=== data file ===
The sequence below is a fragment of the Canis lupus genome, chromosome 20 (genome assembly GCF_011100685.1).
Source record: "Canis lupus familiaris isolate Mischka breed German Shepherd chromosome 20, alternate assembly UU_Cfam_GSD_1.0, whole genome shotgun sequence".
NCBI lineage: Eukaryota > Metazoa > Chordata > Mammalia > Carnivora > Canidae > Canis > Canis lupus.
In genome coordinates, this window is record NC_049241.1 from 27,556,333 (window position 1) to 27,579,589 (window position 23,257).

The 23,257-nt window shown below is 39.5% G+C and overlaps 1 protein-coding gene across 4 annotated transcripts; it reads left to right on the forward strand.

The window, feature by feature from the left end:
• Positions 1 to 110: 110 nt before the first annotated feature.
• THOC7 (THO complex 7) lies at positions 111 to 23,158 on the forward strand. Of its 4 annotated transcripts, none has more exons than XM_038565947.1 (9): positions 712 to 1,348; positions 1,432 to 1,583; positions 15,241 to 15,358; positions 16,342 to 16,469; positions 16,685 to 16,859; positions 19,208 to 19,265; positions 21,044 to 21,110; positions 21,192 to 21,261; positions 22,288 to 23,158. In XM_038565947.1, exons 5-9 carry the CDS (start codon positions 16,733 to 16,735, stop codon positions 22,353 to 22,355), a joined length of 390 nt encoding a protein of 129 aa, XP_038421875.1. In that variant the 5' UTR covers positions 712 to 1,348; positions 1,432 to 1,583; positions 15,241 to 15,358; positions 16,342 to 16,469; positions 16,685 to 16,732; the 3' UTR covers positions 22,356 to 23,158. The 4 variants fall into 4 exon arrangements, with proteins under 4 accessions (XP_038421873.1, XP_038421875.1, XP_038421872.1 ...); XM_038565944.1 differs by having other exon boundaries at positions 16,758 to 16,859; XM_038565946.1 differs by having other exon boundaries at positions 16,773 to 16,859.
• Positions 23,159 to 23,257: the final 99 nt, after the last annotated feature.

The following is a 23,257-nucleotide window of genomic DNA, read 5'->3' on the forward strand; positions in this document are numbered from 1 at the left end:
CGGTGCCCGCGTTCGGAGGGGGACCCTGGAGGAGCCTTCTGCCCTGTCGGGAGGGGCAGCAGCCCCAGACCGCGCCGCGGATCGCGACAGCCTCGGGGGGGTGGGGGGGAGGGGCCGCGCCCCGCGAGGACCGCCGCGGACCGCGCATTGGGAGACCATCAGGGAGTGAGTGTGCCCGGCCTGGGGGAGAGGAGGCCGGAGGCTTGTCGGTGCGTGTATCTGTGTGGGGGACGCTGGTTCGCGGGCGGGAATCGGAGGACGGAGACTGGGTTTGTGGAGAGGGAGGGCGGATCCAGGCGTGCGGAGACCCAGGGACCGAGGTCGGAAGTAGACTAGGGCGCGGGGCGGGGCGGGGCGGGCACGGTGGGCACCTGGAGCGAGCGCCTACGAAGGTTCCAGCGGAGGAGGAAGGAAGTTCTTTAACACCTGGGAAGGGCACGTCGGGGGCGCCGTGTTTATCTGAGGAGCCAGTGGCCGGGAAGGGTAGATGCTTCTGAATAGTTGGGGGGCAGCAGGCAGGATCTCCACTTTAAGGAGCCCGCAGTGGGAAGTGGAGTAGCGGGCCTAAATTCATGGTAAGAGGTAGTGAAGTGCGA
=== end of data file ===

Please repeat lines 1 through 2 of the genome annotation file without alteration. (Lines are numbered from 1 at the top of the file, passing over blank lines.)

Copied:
The sequence below is a fragment of the Canis lupus genome, chromosome 20 (genome assembly GCF_011100685.1).
Source record: "Canis lupus familiaris isolate Mischka breed German Shepherd chromosome 20, alternate assembly UU_Cfam_GSD_1.0, whole genome shotgun sequence".